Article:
Hate or Love: The language we speak

Much of social media has become a global ghetto-blaster of hate speech and vile language. We should not be surprised that deranged minds run amok with assault weapons in mosques, synagogues, churches and schools.
The language we speak can either unite or divide. A thought brings forth words and words trigger action. It is a frightening reality that there is a thin line between language that stirs toxic emotions and the violence on innocent people. Masses can be manipulated at will by fear-mongering demagogues.
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Hate speech is dividing communities across the globe. It is the downside of the digital revolution. The seeds of genocide are planted by the seeds of hate speech. Psychology has determined seven stages of hate speech leading to the final stage of killing. The boundary has been crossed in several countries with scapegoating of refugees, racial groups, religious minorities and ethnic minorities.
History has taught us lessons that cannot be repeated. There is an old black and white news documentary film of chief Nazi propagandist Josef Goebbels stirring the masses in Berlin with fanatical screams of, “we want total war!” that cost the lives of about 50 million people in World War II.
The Nazi party in Germany was initially seen as a joke when it started parading through the streets of German cities in the 1920s, blaming the Jews for the economic ills of the country. But the hate speech escalated. Jewish shops were ransacked, then synagogues were torched before the mass-killing started at an unprecedented industrial scale.
Negative language not only spreads the fans of hate. It also does something to those who utter vile language. We can and should defuse hate language with words that have a healing energy.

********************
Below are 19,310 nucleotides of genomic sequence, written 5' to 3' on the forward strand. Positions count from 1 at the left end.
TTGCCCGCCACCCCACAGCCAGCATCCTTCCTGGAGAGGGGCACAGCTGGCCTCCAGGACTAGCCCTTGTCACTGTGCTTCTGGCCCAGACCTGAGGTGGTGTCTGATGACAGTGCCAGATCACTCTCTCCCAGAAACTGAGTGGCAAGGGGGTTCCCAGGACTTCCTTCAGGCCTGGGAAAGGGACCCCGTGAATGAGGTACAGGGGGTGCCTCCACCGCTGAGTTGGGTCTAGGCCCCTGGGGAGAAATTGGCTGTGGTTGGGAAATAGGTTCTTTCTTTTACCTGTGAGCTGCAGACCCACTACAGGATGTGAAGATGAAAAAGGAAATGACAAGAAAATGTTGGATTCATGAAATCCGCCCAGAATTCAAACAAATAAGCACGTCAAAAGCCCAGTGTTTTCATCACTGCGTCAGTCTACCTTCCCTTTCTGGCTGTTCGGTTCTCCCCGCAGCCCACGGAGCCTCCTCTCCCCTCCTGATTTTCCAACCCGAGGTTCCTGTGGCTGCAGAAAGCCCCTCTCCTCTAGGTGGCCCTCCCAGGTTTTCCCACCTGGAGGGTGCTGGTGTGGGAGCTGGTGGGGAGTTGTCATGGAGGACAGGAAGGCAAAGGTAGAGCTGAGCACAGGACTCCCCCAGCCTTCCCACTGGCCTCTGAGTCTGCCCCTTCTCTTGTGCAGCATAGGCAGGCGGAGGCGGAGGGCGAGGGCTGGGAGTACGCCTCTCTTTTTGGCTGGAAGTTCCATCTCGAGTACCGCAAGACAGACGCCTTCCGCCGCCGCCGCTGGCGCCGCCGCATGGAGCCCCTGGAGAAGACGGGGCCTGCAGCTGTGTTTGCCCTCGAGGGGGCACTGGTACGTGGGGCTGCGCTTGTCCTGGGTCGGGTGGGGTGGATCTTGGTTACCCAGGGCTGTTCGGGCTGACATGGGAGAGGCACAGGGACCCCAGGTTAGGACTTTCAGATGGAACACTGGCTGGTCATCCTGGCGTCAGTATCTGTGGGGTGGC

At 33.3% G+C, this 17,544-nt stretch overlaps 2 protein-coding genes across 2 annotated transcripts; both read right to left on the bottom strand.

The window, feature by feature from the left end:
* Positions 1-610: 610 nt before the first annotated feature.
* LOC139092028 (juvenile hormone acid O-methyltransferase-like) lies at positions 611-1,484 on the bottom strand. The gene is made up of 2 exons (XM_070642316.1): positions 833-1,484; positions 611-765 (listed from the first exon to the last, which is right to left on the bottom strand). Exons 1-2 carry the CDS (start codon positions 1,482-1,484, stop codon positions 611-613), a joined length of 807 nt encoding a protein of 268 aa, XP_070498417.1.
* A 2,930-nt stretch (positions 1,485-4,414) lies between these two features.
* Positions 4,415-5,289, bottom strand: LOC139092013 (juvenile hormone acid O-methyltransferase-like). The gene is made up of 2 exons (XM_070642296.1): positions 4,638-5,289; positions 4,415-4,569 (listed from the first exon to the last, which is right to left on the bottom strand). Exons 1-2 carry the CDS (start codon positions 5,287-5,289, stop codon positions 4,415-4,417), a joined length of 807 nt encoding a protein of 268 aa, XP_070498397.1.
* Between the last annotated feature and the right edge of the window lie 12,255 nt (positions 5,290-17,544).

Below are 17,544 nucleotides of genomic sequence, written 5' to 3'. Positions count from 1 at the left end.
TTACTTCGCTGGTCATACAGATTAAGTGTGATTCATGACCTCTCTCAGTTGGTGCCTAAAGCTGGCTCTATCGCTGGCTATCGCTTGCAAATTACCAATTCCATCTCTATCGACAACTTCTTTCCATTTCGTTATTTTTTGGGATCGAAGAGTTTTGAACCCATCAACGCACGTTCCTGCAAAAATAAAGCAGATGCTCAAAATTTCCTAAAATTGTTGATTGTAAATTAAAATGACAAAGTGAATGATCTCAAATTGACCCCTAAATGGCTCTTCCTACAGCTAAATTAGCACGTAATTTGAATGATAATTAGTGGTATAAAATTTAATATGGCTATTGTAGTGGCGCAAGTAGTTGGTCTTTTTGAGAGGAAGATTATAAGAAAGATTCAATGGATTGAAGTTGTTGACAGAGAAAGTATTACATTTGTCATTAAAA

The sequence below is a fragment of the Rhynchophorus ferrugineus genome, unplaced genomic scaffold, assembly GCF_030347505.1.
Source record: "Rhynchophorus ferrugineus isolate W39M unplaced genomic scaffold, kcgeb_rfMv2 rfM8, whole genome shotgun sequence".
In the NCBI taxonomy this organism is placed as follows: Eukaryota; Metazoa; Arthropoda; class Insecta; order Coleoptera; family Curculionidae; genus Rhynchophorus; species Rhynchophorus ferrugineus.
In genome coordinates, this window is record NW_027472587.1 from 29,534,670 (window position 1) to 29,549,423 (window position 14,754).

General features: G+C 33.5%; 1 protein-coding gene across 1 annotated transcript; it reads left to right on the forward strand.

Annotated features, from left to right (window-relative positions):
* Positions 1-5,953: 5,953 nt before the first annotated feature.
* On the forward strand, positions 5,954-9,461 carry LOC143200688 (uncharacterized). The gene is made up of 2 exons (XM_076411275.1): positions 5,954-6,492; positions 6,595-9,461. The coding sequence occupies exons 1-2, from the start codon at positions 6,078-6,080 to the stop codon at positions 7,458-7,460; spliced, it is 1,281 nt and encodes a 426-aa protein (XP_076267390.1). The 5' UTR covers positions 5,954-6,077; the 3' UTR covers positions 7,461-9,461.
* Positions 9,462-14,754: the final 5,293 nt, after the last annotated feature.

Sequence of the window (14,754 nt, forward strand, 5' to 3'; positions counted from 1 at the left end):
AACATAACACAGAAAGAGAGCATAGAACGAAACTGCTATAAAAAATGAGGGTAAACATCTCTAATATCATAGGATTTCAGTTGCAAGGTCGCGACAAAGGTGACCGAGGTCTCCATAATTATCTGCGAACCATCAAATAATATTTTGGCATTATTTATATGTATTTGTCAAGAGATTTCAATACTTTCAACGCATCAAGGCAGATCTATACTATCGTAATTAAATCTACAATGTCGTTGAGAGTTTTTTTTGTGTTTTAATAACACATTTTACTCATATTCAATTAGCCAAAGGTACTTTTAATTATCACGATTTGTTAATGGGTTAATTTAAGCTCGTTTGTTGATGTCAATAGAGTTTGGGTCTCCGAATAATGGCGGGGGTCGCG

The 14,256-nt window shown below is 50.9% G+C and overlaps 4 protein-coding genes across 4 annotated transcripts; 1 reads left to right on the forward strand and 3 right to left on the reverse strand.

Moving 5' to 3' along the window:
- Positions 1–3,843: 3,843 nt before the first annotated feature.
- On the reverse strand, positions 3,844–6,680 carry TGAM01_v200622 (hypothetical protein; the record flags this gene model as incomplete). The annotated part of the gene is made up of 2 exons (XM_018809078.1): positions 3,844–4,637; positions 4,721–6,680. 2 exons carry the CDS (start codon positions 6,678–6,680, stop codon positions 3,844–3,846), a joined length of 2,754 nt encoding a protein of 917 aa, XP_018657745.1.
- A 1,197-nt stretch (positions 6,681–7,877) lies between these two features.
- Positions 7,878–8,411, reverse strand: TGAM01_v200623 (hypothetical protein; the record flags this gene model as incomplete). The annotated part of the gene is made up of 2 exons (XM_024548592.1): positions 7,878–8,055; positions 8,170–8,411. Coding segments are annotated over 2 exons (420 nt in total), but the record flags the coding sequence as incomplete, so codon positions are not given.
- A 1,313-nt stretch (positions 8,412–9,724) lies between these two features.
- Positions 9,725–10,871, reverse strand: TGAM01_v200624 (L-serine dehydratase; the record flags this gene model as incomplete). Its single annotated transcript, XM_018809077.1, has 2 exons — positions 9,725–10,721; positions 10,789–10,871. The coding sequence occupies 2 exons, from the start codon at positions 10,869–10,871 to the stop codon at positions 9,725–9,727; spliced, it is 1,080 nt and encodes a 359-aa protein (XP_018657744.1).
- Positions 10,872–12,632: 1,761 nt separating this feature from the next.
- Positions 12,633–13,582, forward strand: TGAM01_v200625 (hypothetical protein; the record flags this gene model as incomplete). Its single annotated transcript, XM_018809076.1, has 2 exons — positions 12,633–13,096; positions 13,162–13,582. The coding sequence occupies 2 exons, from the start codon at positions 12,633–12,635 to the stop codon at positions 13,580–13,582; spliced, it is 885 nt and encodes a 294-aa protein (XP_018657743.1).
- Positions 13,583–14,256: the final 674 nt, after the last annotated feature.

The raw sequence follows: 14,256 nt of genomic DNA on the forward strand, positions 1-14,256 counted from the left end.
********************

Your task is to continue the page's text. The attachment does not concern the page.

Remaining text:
In differential language analysis psychologists have found a correlation between language in social media and general well-being and health. Words such as “human, beings, nature, spiritual” suggested something larger than oneself and an important determinant of psychological well-being.” Happiness is contagious:
There is a stronger feeling of happiness living in a community with people who influence each other in their general feeling of well-being. Through geolocation researchers also determined a link between cardiovascular disease and language used in tweets. https.aaai.org/ocs/index
Negative words associated with disengagement and a feeling of lack of meaning and purpose in life were defined as “sick, hate, bored, chill, wtf, bored, soooo, freakin…” The karmic effect of hate language is that it will eventually trigger serious mental and health issues in the body of the perpetrator.
We know from our own experience that words with a harmonious ring such as love, harmony, beauty and light trigger an expansive energy, especially if they find expression in a choir sung with other people.
Humming the syllable OM has a particularly strong vibrational power. Many of the ancient Sanskrit, Aramaic and Latin syllables are known to have immense healing power across time and space. They also create a matrix of positive neuronal links in the brain and the vital body functions.
Hate language divides, separates and destroys. Positive language unites, heals and transforms.

Reino Gevers – Author, Mentor and Consultant

https://www.reinogevers.com

     

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Filed under happiness research, humanity, lifestyle management, psychology, self-development, Uncategorized

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